In 1828, the geologist Charles Lyell found himself in front of the Temple of Serapis, a Roman ruin on the northern shores of the Gulf of Naples. The temple’s columns, now in fact thought to be the remains of the macellum or marketplace of the town of Puteoli (modern-day Pozzuoli), were already famous in geological circles for the rings that scarred them, caused by marble-boring marine molluscs that had lived on their surface. As these marks were located 12 feet up the columns, they provided compelling evidence that the structure had been submerged in the sea for some time following its ruination, and had then re-emerged. When Lyell published the first volume of his Principles of Geology in 1830, the work that would make his name and influence a young Charles Darwin carried as its frontispiece an engraving of the ruined columns made by antiquarian Andrea de Jorio a decade earlier.
The fact that Lyell prefaced his book with an image of enduring classical architecture rather than fiery natural destruction was significant: the book’s impact lay in its popularisation of the ‘doctrine of uniformitarianism’, the idea that the Earth’s past geological changes had occurred through processes that were visible in the present, over a greatly expanded timescale. Lyell’s work helped to supplant the idea that the Earth had been subject to periodic cataclysms of unprecedented extent, including the biblical flood. The Temple of Serapis provided a visual encapsulation of Lyell’s argument: in fewer than 1,600 years, the land on which it was built had dropped and then risen again due to geological activity; and although this had been accompanied by localised earthquakes and volcanic activity, its fragile columns had withstood the changes wrought on them by what Lyell called the ‘mobility of the land’. Striving to balance mobility with constancy, Lyell drew on the visual symbolism of the ruin, a structure in which the material of the past is both carried forward into the present and is irreparably altered by its transportation.
This proved a powerful rhetorical tool for Lyell, and he is still considered one of the heralds of the modern era of earth sciences. But the conceptual space that his exemplary ruin gestured to, a space in which geology and culture overlapped, has also been explored by artists and writers, producing plentiful outcroppings of what we might call ‘geological thinking’ over the two succeeding centuries.
By 1856, when John Ruskin published his fourth volume of Modern Painters, Lyell’s stones had started to precipitate a great rockfall, a crisis of faith that would shortly engulf Ruskin himself. Publicly, however, Ruskin still identified the ‘strange quivering’ of Alpine rocks as the expression of ‘their subjection to an Infinite Power’ and quoted Biblical verse in support of this. William Dyce’s celebrated Pegwell Bay, Kent – a Recollection of October 5th 1858 (c. 1858–60), which the artist worked on as Darwin published On the Origin of Species, has been read as an expression of a new uncertainty about humankind’s status in a vastly older and colder universe: the small figures of his family have to take their places besides fossil-bearing chalk cliffs and the celestial phenomenon of Donati’s Comet.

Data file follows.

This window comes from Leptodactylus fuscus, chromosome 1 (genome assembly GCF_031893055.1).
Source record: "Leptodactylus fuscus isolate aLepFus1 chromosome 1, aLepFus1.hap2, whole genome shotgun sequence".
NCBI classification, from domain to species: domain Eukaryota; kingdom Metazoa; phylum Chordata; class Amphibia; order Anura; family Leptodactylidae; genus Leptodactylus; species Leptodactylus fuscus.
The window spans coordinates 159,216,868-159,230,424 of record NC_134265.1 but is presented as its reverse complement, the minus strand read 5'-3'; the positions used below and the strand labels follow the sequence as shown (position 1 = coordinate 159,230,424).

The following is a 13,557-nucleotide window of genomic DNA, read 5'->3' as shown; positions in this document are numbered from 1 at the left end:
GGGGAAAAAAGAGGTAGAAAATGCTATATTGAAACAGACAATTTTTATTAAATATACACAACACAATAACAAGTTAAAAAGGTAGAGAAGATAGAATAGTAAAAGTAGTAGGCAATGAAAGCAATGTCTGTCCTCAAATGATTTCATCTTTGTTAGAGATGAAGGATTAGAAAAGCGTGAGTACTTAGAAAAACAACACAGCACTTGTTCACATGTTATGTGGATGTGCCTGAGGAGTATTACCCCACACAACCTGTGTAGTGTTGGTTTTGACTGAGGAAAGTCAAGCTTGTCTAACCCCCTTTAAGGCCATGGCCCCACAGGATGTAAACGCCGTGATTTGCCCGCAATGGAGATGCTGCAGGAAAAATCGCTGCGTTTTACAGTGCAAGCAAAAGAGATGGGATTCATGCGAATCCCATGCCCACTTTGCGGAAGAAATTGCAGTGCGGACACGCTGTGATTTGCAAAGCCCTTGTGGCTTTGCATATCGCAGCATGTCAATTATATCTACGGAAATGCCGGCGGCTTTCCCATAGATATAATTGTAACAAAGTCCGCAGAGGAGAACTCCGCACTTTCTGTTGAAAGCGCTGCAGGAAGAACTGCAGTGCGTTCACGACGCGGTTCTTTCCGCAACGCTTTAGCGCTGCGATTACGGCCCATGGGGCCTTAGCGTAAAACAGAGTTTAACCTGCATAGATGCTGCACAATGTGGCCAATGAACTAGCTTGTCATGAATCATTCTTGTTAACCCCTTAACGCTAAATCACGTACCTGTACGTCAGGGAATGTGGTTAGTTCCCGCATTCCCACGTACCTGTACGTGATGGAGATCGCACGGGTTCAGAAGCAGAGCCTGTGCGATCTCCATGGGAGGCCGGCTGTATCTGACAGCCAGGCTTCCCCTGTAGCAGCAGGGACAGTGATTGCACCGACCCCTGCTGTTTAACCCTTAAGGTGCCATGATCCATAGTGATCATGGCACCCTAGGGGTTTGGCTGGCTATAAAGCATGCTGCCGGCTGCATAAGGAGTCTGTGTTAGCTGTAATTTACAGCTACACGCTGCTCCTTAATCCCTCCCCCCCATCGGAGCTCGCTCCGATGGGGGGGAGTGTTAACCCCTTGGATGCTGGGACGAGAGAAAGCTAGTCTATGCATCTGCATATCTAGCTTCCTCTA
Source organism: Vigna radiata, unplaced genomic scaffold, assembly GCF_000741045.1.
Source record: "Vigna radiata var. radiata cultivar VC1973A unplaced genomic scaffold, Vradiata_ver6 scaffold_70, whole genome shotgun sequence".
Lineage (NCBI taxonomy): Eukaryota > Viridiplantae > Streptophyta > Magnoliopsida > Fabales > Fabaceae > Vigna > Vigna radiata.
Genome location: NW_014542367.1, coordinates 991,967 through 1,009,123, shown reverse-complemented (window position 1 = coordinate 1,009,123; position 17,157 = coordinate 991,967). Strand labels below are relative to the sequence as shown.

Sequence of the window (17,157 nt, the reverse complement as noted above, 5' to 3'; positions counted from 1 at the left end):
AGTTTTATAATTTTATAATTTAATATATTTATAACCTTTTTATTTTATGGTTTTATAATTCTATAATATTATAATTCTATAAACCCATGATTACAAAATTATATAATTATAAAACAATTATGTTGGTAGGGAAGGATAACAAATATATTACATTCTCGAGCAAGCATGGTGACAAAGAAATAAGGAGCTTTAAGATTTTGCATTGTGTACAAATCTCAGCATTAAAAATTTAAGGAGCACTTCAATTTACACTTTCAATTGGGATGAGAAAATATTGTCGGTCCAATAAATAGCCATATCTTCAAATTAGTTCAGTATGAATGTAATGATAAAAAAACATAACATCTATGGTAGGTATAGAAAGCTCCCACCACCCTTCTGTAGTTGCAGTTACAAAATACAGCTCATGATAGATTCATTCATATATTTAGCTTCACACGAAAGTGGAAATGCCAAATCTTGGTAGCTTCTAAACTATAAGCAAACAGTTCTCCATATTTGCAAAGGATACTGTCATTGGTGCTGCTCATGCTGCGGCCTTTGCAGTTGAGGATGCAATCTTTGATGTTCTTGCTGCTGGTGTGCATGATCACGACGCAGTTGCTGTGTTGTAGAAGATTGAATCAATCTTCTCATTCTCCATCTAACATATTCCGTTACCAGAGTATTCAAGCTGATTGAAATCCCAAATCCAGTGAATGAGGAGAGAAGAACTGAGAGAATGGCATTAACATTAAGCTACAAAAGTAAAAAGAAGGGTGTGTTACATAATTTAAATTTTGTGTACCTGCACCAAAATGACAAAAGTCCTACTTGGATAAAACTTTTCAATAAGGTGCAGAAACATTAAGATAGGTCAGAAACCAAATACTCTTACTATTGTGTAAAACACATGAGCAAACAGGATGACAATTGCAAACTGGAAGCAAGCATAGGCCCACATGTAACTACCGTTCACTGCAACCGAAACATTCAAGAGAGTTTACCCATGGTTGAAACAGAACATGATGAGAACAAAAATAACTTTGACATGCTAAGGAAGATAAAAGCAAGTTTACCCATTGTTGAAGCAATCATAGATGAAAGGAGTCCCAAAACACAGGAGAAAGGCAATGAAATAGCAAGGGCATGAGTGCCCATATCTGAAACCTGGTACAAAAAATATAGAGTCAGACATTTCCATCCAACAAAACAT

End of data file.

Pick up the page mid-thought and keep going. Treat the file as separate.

Modernist artists were less concerned with the effect of the geologists’ ‘dreadful Hammers’, as Ruskin called them, on the edifice of faith. In the wake of Surrealism, a number of those who engaged with the movement drew on geology, often in the guise of mineralogy and fossils, to create works that emphasised the past’s sudden eruption into the contemporary. Paul Nash’s painting Ghost in the Shale (1942), executed in watercolour with pen and ink, depicts a contorted, fossilised bird skeleton against a gently subsiding cliff face. Writing in the magazine Axis in 1937, Myfanwy Evans (later Piper) described Nash’s interest in ‘the accumulated intenseness of the past as present’, and indeed the fossil is less ‘in’ the shale than precipitated over it, a jarring juxtaposition reminiscent of Nash’s earlier photomontaged endpapers in the Dorset Shell Guide (1936).
A similarly fractured aesthetic can also be read in some of the work of Ithell Colquhoun, whose allegiance to Surrealism was supplanted by a devotion to esotericism and the occult, but who continued to draw on and develop Surrealist automatic techniques throughout her life. In a trio of prose poems entitled ‘Everything Found on Land is Found in the Sea’, first published in 1943 and later incorporated into her alchemical novel Goose of Hermogenes (1961), geological fault lines fold together stratified landscapes of water and land, metropolis and remote coastline, inner and outer worlds, permitting abrupt transformations in which, for example, the back windows of a London flat open on to a pebbled shore and crashing Atlantic waves.
Roger Caillois, arch-dissident of French Surrealism and an investigator of what the novelist Marguerite Yourcenar termed the ‘mysticism of matter’, was a great lover of stones, collecting many during his lifetime and writing two books about them, Pierres (1966) and L’écriture des pierres (1970). In the latter, Caillois plunges into reveries that freely traverse time and space, finding in the cut and polished surfaces of onyxes, limestones and agates impossible calligraphies, Cubist faces, or Arctic landscapes. These geological specimens are (in Barbara Bray’s translation) ‘witness to the fact that the tissue of the universe is continuous, and that in the vast labyrinth of the world there is no point where apparently incompatible paths […] may not intersect’. Even more so than the fossilised remains of living beings, these rocks formed in the furthest reaches of the earth, absent of any signature of life, echo for Caillois a ‘call from the center of things; a dim, almost lost memory, or perhaps a presentiment […] of a universal syntax’.